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The Intelligibility in Context Scale in Tamil—Reliability and Validity Measures

Prianka Evangeline F., Deepali Nahata, Jasmine Lydia S.



Objective: The Intelligibility in Context Scale (ICS) was originally developed by Sharynne McLeod, Linda J. Harrison and Jane McCormack in 2012. It is a 7 item parent-rated questionnaire designed to assess speech intelligibility in very young children using a quantitative score out of 5. It is intended to supplement other clinical measures of speech intelligibility in providing a comprehensive picture of the speech of children with several speech impairments (speech sound disorders and childhood apraxia of speech). The ICS considers the various people with who children communicate with (parents, immediate family, extended family, friends, acquaintances, teachers and strangers), the environmental contexts of everyday communication, and the subsequent impact on children’s intelligibility. Therefore the ICS was constructed by taking account of the contextual factors outlined in the International Classification of Functioning, Disability and Health: Children and Youth Version (ICF‐CY, World Health Organization [WHO], 2007). The ICS has been translated to 28 languages including 3 Indian languages (Gujarati, Hindi and Punjabi). The purpose of this study is to adapt the ICS to the Tamil language for clinical use to rate Tamil speaking children’s functional speech intelligibility. The objectives of this study were to: a) translate and adapt the ICS to Tamil (ICS–T) b) obtain normative data for the ICS–T for Tamil speaking children c) measure the reliability (internal consistency and test-retest reliability) and validity (content validity, construct validity, and criterion validity) of the ICS–T. Methodology: The ICS–T was formulated by carrying out the official WHO four-step process of translation and adaptation of research instruments, which includes: forward translation, expert panel back-translation, pre-testing and cognitive interviewing, and the final version. The official WHO process was used to achieve the Tamil language version of the ICS that will be equally natural, acceptable, and can practically perform in the same way as the original. It was then administered on 280 typically developing children between three to six years of age whose first language was Tamil. To meet the description of typically developing, all participants demonstrated: (a) binaural hearing at 20 dB for 1 kHz, 2 kHz, and 4 kHz; (b) parent-reported absence of current or history of neurological concerns or pervasive developmental disorders. The children were selected from government-aided schools within Chennai, Tamil Nadu and were divided into three age groups with one-year intervals (3.0–4.0, 4.1–5.0, 5.1–6. 0) to obtain normative data for the ICS–T. The reliability measures of internal consistency were computed using Cronbach’s Alpha. Criterion validity was measured by comparing scores of ICS–T with other established and valid measures of speech severity: percentage of phonemes correct (PPC), percentage of consonants correct (PCC) and percentage of vowels correct (PVC) as determined by the Test of Articulation in Tamil (TAT) and the subjective rating measure of Speech Intelligibility Rating (SIR). Results: Mean ICS–T scores of typically developing Tamil speaking children between the ages of 3 and 6 were 4.7 with an SD of 0.3. The internal consistency of the ICS–T was 0.82. The scores on ICS–T positively correlate with PPC (p <0.01), PCC (p < 0.01) and PVC (p < 0.01).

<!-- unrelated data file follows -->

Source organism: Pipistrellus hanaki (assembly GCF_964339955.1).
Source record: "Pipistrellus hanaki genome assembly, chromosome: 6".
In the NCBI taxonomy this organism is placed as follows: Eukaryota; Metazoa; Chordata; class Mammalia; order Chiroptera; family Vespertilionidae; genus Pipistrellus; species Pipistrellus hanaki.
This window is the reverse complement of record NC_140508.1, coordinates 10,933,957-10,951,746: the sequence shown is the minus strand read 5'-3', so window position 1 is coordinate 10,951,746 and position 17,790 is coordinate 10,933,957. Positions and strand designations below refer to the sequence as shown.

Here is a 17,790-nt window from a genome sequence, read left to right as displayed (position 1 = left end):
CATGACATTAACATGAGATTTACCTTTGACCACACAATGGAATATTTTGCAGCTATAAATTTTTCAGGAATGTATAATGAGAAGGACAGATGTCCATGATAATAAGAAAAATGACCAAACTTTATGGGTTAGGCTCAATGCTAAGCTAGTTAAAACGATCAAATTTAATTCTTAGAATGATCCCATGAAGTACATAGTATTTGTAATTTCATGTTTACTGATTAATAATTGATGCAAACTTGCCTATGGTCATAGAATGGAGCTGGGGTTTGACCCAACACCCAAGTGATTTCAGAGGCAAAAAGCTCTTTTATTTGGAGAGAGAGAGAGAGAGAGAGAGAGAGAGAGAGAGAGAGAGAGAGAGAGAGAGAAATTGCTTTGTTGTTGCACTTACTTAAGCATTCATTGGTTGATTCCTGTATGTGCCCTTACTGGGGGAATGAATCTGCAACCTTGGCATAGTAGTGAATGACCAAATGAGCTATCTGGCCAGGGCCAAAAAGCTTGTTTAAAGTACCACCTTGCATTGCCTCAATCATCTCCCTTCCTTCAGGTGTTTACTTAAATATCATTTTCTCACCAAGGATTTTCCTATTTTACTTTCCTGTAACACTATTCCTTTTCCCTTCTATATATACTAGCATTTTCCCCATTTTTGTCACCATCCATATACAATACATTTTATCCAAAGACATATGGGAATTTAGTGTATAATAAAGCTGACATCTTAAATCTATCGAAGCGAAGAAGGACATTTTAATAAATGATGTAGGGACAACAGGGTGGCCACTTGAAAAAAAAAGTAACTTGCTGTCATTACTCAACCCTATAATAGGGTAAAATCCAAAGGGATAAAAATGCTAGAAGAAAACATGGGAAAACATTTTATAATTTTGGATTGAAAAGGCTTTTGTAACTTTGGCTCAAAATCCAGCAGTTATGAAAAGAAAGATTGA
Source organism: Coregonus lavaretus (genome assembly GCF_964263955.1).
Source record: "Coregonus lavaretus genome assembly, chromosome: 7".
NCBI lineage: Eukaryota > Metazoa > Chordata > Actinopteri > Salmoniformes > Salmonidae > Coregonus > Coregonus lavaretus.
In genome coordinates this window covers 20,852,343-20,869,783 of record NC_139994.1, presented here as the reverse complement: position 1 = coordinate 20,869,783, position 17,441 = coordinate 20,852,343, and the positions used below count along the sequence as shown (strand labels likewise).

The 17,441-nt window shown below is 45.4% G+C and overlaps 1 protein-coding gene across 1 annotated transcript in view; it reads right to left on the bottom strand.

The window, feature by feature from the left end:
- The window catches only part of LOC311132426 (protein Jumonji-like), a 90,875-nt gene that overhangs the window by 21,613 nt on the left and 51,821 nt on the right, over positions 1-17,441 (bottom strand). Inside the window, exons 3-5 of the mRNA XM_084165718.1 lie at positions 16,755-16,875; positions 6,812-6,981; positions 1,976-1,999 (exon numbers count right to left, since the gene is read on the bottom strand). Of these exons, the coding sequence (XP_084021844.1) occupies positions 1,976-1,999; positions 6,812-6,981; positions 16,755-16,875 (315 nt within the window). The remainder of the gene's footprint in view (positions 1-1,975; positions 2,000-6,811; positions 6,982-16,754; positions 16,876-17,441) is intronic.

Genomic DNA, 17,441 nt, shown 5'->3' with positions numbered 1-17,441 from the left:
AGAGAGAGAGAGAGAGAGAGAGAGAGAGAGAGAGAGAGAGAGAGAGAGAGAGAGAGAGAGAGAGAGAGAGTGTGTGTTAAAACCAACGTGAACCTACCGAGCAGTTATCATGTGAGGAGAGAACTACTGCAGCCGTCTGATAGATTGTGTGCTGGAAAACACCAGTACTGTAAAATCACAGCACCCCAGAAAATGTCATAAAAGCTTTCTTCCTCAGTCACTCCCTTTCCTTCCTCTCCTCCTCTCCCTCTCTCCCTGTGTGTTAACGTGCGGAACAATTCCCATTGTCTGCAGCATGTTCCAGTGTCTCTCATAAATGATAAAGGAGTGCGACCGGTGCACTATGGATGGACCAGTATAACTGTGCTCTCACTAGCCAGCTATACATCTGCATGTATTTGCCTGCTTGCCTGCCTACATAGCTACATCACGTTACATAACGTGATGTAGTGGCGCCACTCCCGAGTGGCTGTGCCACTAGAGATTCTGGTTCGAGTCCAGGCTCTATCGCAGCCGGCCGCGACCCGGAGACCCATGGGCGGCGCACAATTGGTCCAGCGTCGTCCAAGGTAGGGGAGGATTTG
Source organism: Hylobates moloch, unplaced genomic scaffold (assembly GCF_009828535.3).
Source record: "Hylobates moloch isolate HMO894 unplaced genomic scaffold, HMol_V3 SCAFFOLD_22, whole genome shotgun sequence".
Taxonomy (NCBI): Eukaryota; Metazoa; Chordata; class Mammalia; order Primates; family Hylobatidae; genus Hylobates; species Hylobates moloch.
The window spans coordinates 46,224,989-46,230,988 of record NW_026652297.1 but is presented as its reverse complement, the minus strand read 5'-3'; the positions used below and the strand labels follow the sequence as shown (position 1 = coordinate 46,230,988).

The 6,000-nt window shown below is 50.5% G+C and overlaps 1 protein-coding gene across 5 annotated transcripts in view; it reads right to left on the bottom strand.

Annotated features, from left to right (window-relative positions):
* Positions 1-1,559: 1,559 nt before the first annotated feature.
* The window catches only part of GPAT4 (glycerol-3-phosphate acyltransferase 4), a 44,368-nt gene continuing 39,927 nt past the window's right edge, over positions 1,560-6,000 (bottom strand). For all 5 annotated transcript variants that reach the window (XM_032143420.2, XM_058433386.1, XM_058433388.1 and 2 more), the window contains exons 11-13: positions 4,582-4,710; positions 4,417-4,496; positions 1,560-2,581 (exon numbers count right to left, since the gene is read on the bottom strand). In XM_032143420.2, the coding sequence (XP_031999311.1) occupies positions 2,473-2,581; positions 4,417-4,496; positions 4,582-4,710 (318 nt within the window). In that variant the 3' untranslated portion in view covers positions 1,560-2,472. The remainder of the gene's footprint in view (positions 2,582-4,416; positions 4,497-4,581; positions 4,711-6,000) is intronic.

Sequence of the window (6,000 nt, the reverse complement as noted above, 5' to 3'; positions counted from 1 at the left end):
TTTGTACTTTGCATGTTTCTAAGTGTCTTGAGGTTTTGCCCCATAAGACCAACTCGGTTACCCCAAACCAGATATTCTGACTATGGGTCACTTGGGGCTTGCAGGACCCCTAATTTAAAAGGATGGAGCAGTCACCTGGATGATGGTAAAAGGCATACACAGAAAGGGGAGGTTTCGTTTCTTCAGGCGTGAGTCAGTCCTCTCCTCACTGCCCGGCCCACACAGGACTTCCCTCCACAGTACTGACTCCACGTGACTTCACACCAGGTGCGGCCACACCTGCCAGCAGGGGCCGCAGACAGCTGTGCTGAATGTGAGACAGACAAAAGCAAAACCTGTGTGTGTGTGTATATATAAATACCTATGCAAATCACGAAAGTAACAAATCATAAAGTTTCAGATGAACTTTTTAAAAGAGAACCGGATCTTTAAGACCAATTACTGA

Keywords: Intelligibility in context scale (ICS), percentage of phonemes corrects (PPC), percentage of consonants corrects (PCC), percentage of vowels corrects (PVC), speech impairments, speech intelligibility rating (SIR), test of articulation in Tamil (TAT).

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Prianka Evangeline F., Deepali Nahata, Jasmine Lydia S. The Intelligibility in Context Scale in Tamil—Reliability and Validity Measures. Research & Reviews: Journal of Medical Science and Technology. 2019; 8(3): 16–21p.

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